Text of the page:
River District Blooms

Saturday, June 8 10:00 AM - Sun June 30, 2024 10:00 PM
Cost: FREE

Welcome to River District Blooms, a celebration of the beautification of the River District with a focus on pollinating and native plant life!

  • Native plants are ones that occur naturally in a particular region without human intervention. For example, a plant might be native to the United States or Australia.
  • Indigenous plants are also ones that occur naturally but in a localized geographical area, so, for example, a plant species might be Indigenous to the coastal area of Seattle. You might find these plants elsewhere, but they originated in one specific area and are, therefore, indigenous to that original area.
  • Endemic plants occur naturally in a limited area and nowhere else, like those you find in biodiversity hotspots.
  • Pollinator Plant provides nectar, pollen, or both to pollinators such as bees, butterflies, moths, birds, bats, and other animals. These plants are specifically attractive to pollinators and play a crucial role in the pollination process, which is essential for the reproduction of many flowering plants. The primary characteristics of pollinator plants include:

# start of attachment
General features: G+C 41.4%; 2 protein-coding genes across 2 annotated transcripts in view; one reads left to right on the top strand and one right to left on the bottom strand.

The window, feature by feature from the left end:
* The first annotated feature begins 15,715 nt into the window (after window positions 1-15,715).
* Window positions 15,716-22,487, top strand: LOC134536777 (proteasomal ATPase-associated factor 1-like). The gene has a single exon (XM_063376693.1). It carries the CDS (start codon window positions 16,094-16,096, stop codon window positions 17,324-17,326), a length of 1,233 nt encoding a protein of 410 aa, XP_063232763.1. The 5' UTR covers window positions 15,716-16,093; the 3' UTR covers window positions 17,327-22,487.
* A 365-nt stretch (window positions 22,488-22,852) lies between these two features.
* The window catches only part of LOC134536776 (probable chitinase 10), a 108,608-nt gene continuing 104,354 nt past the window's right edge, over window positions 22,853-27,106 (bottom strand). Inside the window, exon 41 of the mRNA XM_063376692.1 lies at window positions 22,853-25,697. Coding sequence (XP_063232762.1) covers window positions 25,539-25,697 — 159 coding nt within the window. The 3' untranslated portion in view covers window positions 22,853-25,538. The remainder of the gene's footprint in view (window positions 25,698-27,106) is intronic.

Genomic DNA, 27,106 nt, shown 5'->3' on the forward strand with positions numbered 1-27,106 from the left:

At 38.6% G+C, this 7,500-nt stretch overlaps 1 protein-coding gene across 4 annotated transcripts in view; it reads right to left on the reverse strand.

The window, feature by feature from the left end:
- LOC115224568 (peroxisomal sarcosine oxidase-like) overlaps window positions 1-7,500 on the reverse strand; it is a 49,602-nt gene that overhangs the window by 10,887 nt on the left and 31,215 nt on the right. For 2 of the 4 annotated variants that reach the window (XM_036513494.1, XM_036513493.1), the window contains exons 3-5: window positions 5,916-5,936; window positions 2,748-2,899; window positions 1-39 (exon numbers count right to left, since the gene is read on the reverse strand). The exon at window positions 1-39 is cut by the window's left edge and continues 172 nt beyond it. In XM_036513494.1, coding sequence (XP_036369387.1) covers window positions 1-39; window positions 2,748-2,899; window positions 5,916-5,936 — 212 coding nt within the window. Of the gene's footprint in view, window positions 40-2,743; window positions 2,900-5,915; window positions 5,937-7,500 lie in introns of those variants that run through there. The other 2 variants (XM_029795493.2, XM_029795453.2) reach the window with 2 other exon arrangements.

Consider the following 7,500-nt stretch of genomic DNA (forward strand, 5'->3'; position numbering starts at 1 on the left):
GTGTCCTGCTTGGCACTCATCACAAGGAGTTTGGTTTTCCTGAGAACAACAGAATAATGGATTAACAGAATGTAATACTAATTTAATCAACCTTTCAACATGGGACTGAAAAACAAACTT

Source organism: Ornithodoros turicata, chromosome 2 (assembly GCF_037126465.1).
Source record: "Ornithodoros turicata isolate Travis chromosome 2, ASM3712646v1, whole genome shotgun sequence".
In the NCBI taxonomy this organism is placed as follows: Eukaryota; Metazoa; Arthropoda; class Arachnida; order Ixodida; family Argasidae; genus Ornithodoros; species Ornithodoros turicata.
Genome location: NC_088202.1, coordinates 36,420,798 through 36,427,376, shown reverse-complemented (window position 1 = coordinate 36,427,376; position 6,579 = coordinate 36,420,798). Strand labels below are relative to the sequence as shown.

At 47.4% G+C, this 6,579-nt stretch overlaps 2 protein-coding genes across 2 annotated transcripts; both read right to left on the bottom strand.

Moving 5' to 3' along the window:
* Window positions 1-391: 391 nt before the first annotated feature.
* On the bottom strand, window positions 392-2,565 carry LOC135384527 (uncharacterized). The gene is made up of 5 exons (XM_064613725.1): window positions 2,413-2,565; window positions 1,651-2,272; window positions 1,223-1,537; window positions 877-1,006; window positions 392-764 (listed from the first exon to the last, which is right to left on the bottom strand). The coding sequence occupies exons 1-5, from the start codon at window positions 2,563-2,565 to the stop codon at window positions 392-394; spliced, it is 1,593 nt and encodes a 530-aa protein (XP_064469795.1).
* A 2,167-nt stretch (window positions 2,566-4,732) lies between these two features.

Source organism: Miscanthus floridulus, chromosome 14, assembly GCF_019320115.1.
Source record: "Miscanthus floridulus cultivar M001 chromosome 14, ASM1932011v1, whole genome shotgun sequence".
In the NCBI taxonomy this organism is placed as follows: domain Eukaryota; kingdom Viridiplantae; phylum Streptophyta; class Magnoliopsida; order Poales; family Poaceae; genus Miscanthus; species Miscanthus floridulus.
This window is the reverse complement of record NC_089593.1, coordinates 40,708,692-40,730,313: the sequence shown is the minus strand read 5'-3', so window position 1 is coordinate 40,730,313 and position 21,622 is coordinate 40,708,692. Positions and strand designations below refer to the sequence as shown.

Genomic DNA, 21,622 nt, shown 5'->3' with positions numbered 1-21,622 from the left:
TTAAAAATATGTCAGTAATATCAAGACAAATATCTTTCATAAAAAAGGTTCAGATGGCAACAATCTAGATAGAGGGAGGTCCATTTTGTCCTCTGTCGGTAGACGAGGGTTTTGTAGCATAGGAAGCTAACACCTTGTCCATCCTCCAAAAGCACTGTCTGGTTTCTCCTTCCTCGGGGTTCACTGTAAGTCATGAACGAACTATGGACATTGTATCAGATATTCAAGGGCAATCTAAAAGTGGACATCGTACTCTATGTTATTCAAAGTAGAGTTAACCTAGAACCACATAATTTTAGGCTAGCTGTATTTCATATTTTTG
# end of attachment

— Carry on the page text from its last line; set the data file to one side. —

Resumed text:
1. Nectar Production: Many pollinator plants produce nectar, a sweet liquid that provides energy for pollinators.
    2. Pollen Production: Pollen serves as a protein source for many pollinators, especially bees.
    3. Flower Characteristics: The flowers of pollinator plants often have bright colors, pleasant scents, and specific shapes that attract pollinators and facilitate their access to nectar and pollen.
    4. Bloom Time: Pollinator plants usually have bloom times that coincide with the activity periods of their pollinators.


By supporting a diverse range of pollinator plants, gardeners and conservationists can help sustain healthy pollinator populations, which are vital for the ecosystem and for agricultural production. Somewhere between 75% and 95% of all flowering plants on the earth need help with pollination – they need pollinators. In addition to the food that we eat, pollinators support healthy ecosystems that clean the air, stabilize soils, protect from severe weather, and support other wildlife.

This year, we recognize and celebrate the efforts of 3 specific groups making strides to not only beautify but to support the local ecosystem by choosing to plant pollinating plant life. 

Stay tuned. 

Event Poster